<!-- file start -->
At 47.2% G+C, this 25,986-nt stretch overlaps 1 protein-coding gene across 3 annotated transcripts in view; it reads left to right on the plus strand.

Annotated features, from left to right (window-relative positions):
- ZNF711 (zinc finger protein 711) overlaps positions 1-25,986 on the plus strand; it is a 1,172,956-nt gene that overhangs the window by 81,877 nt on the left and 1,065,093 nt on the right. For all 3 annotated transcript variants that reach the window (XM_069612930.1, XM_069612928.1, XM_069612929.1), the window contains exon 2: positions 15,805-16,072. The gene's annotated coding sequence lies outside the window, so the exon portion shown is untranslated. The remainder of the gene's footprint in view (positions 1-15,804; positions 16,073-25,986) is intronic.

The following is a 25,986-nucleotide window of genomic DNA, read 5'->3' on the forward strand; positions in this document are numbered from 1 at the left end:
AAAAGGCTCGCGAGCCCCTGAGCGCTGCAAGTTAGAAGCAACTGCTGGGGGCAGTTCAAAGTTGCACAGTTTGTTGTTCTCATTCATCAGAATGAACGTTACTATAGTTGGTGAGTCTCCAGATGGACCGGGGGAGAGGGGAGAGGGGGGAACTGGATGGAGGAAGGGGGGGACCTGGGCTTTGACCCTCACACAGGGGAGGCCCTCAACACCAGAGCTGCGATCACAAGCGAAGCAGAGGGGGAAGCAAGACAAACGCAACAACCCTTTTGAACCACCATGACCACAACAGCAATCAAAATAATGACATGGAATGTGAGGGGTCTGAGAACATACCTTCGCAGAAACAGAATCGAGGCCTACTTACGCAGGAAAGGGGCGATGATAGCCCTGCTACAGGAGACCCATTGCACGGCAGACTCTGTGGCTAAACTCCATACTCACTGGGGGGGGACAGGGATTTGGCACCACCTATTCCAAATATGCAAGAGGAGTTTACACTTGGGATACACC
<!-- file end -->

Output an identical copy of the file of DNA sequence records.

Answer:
At 47.2% G+C, this 25,986-nt stretch overlaps 1 protein-coding gene across 3 annotated transcripts in view; it reads left to right on the plus strand.

Annotated features, from left to right (window-relative positions):
- ZNF711 (zinc finger protein 711) overlaps positions 1-25,986 on the plus strand; it is a 1,172,956-nt gene that overhangs the window by 81,877 nt on the left and 1,065,093 nt on the right. For all 3 annotated transcript variants that reach the window (XM_069612930.1, XM_069612928.1, XM_069612929.1), the window contains exon 2: positions 15,805-16,072. The gene's annotated coding sequence lies outside the window, so the exon portion shown is untranslated. The remainder of the gene's footprint in view (positions 1-15,804; positions 16,073-25,986) is intronic.

The following is a 25,986-nucleotide window of genomic DNA, read 5'->3' on the forward strand; positions in this document are numbered from 1 at the left end:
AAAAGGCTCGCGAGCCCCTGAGCGCTGCAAGTTAGAAGCAACTGCTGGGGGCAGTTCAAAGTTGCACAGTTTGTTGTTCTCATTCATCAGAATGAACGTTACTATAGTTGGTGAGTCTCCAGATGGACCGGGGGAGAGGGGAGAGGGGGGAACTGGATGGAGGAAGGGGGGGACCTGGGCTTTGACCCTCACACAGGGGAGGCCCTCAACACCAGAGCTGCGATCACAAGCGAAGCAGAGGGGGAAGCAAGACAAACGCAACAACCCTTTTGAACCACCATGACCACAACAGCAATCAAAATAATGACATGGAATGTGAGGGGTCTGAGAACATACCTTCGCAGAAACAGAATCGAGGCCTACTTACGCAGGAAAGGGGCGATGATAGCCCTGCTACAGGAGACCCATTGCACGGCAGACTCTGTGGCTAAACTCCATACTCACTGGGGGGGGACAGGGATTTGGCACCACCTATTCCAAATATGCAAGAGGAGTTTACACTTGGGATACACC